Yes and no, not enough to say so, but also not none. I spent some time with my first band as a vocalist and I studied Bel Canto Opera techniques for a couple months (even though I was doing metal vocals, that was the only vocal teacher I could find in the area in those ancient times). I’ve watched a ton of youtube videos. Read a bunch of books. Learned a lot from other musicians I’ve met and from learning to play the music of other musicians. That said, I don’t have a degree in music, can’t play by ear or read sheet music at speed but I know much of what is taught in classes from independent study, whether it be what is taught in college or private lessons. I think it’s important to learn all the music theory stuff, not because it will change your instincts, but studying it gives you perspective and makes you better at what you do as you can make better informed choices about your production, whether that means following a set of rules or breaking them on purpose in regards to theory. I also had a bomb ass music history teacher in primary school. I think he got fired after just one semester because all he did was just play iconic music for us (Beatles, Elvis, Pink Floyd, etc.) and let us experience it while telling us a little bit about the band and some of why people were really interested in them, it's also likely that due to satanic panic in the 80's he was fired for some of the content by complaining parents (i.e., I think music is generally in most cases suitable for all ages, but I can see the right wingers screaming "what about the children!?!?" in regard to them being shown even an edited version of The Wall. It was honestly one of the classes where I learned the most and he was definitely underappreciated. This one course ended up being one of the things I used most in life from primary school up there with reading and basic math. My dad and mom and various step parents were also very much into music, but I'd say I most identified with my Dad's collection (Pink Floyd, Rush, Yes, Tom Petty, The Cars, Kansas, etc.). He also had a six string bass he'd occasionally play out with a band though I never saw them play live, just him practicing. Eventually this would become my six string bass by the time I was recording Cacophonix. I do recall there being a rub with his band that they just wanted to play covers and he wanted to work on original material. It wasn't a big part of his life but I do remember it being a thing. I also remember in that period of my life my uncle was into Deep Purple and Ozzie and I thought they were kinda freaky and it put me off of them until I was a bit older. I remember him playing Crazy Train on guitar endlessly trying to master the solos (he had a pedal that would repeat a short loop as well so he'd try to play all the guitar parts at once). He had me hit the foot pedals for him with my hands (I was too small to stomp them with my weight even though I was a bit pudgy) so he could try and focus on the notation rather than the sound. I haven't talked with him in years but I'd be willing to bet a dollar he still plays. I find that a bit funny I though of Ozzie and Deep Purple as a bit much in retrospect given that I consider their works to be pretty tame by comparison to what I enjoy and write as an adult. That said, I was probably only 7-10 years old at the time. I can also recall that some of my earliest mass exposure to music was during summers with my great grandmother and she would have classic pop/oldies stations of the time playing whenever not watching her soaps. It was a basic torrent on a loop of 30's to 50's hits music (with a little of early 60's). What is odd though is while they did feature black artists like Chuck Berry, notably Jimmy Hendrix was very absent from their rotation as was Johnny Cash, both of whom I wouldn't discover until I started pursuing music more seriously (along with later artists like EVH, Bowie, Led Zeppelin, etc.). This station would feature all kinds of stuff from that pre metal era (starting with say, Black Sabbath), so you're talking The Who, Stones, Beatles, Kinks, Cream, Dick Dale, Elvis, Kingsmen, Eddie Cochran, Iron Butterfly, even some barbershop quartets, and a whole ton more artists (I particularly remember a lot of malt shop bop stuff being played that I haven't been able to trace) that while background noise that I wouldn't fully come to appreciate until much later, certainly formed a lot of what I would see as my subliminal foundation of music. Notably this meant that I didn't have a strong attachment to more classic blues elements early on so I never really had that strong blues foundation so many modern guitarists and songwriters seem to gravitate towards. As an adult I can say probably that Chuck Berry was the most important of the bunch from those days to helping develop what I would eventually come to create, not because of his style directly, but because he pretty much created the techniques and styles of how guitars are used in leads rather than just rhythms, which would go on to basically recreate music and create all the genres that would influence the people that eventually influenced me most directly.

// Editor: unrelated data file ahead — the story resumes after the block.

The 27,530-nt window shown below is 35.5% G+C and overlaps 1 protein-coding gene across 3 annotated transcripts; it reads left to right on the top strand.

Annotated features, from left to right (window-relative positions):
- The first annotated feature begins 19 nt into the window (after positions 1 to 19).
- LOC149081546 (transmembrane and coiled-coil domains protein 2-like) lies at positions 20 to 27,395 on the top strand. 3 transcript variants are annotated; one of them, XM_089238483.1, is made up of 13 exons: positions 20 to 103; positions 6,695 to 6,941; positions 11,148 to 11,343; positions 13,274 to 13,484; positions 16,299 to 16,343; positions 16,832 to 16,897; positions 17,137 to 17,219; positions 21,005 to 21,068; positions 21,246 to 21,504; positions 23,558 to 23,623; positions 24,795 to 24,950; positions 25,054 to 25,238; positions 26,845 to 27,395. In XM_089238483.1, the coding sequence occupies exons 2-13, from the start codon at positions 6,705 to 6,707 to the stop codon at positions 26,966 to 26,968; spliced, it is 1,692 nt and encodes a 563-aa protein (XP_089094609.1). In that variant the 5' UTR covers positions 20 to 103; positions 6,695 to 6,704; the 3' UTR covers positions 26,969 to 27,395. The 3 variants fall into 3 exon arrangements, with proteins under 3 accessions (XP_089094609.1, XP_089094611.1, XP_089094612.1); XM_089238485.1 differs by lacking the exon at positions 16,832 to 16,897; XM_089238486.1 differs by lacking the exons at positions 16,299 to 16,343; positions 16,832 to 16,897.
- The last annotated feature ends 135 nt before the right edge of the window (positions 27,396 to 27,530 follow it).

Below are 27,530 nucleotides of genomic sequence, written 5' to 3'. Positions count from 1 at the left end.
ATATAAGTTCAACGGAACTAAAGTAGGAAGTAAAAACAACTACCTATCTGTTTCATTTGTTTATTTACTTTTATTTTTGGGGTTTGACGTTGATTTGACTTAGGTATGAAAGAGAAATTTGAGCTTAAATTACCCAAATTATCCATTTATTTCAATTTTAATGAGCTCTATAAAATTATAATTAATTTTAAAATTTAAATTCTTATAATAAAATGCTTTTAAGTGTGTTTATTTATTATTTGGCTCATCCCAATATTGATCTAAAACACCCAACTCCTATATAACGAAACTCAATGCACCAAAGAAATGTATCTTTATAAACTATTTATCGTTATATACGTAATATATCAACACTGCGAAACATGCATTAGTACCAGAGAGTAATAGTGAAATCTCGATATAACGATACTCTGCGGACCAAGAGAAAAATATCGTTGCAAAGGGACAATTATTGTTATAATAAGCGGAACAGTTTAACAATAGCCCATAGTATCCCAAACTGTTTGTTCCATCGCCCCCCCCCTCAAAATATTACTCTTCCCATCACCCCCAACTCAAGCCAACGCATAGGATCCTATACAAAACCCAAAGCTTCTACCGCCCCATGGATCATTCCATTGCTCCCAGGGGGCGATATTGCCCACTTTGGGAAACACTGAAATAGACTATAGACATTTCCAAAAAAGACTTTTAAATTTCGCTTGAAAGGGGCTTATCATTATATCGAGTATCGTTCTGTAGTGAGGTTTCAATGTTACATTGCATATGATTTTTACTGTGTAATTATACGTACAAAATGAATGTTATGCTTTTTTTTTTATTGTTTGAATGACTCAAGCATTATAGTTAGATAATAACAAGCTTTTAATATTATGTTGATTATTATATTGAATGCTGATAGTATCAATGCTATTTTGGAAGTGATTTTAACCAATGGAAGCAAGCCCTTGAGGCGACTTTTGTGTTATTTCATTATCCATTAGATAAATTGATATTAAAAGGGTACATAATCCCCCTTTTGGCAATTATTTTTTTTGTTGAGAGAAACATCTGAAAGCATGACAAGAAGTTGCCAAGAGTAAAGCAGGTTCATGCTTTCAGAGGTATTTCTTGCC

• Any plans on future collabs or other live performers returning?